The 5 Biggest Cross-Border Shipping Mistakes (Avoid These!)

Shipping freight internationally is no easy task.

Even between the United States' largest trading partners, Canada and Mexico, things can wrong quickly. 

You're dealing with two governments. There is lots of paperwork. You have to clear customs. You might be using multiple providers.

And errors can be costly, both in time, money and your customer relationships.  

Though easy enough to avoid, cutting corners is the best way to get your shipment stuck at the border.

Whether you're shipping across the Canada-U.S. border, or the Mexico-U.S. border, you'll want to avoid these 5 things.

 

5 Biggest Cross-Border Shipping Mistakes

1. Waiting too long to establish a customs broker.

Setting up a customs broker is not a process you can complete in an afternoon.

Though you may be able to complete it in as little as five business days, you should allow two weeks to set up your customs broker — this is not something you want to rush. 

They will be representing your business at the border. You're giving them power of attorney. They need to know all about your shipping process. They need to get acquainted with your shipper and carrier. 

If you rush the process, you risk having costly delays at the border.

 

2. The information in the BOL and commercial invoice do not match exactly.

It’s essential that these two documents have all the same information.

If shipment dimensions, product count, etc. do not match exactly, it’s likely your shipment cannot clear customs until it’s sorted out.
 

Related: Learn what paperwork you'll need for cross-border Canada or Mexico shipments 

 

3. Shipping before you're in 100% alignment with the customs broker.

If you have not gotten in total alignment with your customs broker and decide to ship your freight, you might have issues with missing or incorrect paperwork.

If this is a first-time shipment, you need to make sure the broker knows everything before the load picks up, or it will result in costly delays at the border.

Pro Tip: for a first-time shipment, get the customs broker, the transportation provider and the shipper together on a call to ensure everything is properly set up.

 

4. Not confirming after-hours contact information.

No matter how much you prepare for your cross-border shipment, sometimes the unexpected happens.

When errors do occur, you need quick access to people who can fix them, and that includes nights and weekends.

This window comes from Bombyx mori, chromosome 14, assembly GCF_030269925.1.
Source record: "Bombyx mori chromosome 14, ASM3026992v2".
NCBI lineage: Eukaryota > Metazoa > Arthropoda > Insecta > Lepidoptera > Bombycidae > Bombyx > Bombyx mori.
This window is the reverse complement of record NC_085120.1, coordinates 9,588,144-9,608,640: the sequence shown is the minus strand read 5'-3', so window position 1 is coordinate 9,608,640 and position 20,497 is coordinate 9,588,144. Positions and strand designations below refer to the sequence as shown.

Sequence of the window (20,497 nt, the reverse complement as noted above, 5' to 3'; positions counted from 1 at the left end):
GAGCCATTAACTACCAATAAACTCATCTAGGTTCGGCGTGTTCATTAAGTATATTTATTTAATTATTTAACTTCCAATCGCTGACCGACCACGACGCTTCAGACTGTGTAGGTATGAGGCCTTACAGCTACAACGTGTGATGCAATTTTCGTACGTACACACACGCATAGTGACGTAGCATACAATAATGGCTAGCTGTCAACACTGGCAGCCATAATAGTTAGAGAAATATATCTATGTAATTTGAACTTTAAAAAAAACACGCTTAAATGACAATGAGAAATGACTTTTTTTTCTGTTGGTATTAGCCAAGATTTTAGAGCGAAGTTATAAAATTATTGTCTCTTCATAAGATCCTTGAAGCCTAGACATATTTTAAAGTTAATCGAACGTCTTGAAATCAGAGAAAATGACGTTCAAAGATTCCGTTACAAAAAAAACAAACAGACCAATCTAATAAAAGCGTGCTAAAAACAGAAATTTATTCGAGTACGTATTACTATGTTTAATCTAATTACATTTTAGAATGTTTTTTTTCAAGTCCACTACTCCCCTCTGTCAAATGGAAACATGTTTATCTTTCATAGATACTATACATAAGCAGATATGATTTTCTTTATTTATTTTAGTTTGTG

Border delays can be expensive — if your shipment has a delay on Friday evening, you don't want to wait until Monday morning to address it.

Having non-standard business hour contact information with your transportation provider, importer of record, shipper and customs broker is a cross-border best practice. 

 

5. Underestimating transit time.

Border crossing can be a time-consuming procedure — this is especially true when shipping from Mexico to the U.S.

Work with an experienced cross-border provider to accurately plan a realistic transit time for your shipment.
 

When Shipping Over the Mexico-U.S. Border

  • Wait times for trucks crossing the bridge importing to U.S. averages three hours. 
  • Even if you do everything exactly right, are moving through-trailer and your shipment clears customs easily, there are will still be multiple drivers, meaning your trailer will be dropped in a yard.
  • Your shipment will not likely cross the border the same day it picks up, so make sure to build in extra transit for delivery.
     

When Shipping over the Canada-U.S. Border

  • As long as the freight is pre-cleared with PARS or PAPS, the border crossing can happen in well under an hour. 
  • Though it's usually smoother than Mexico, you're still getting through Customs and Border Patrol, and unexpected delays and issues can occur.
     

Related: Learn more about the differences between Canada and Mexico cross-border


The best way to avoid mistakes?
Work with an experienced cross-border team.

If you need expertise to help make your cross-border shipping easier, we can help

Whether you're importing or exporting to Canada or Mexico.

Whether you need truckload, intermodal or LTL, our team of cross-border specialists will get you the coverage you need.

Learn how Coyote helped this manufacturer get started with cross-border Mexico truckload shipping.

 

About the Author

Kyle Toombs

Kyle Toombs is the Head of Mexico & Canada at Coyote Logistics. He oversees all cross-border sales and operations, helping to build flexible, secure shipping solutions across all of North America.

Follow on Linkedin More Content by Kyle Toombs
Previous Article
What is a Truckload Market Cycle? Learn the 7 Stages (with 3 Infographics)
What is a Truckload Market Cycle? Learn the 7 Stages (with 3 Infographics)

The U.S. truckload market moves in a repeating pattern, called a market cycle. Learn how carrier supply and...

Next Article
15 Years of Trusted Service: Celebrating a Milestone Anniversary for Coyote
15 Years of Trusted Service: Celebrating a Milestone Anniversary for Coyote

Jonathan Sisler, Coyote's CEO, reflects on the past 15 years, and looks forward to what will drive the busi...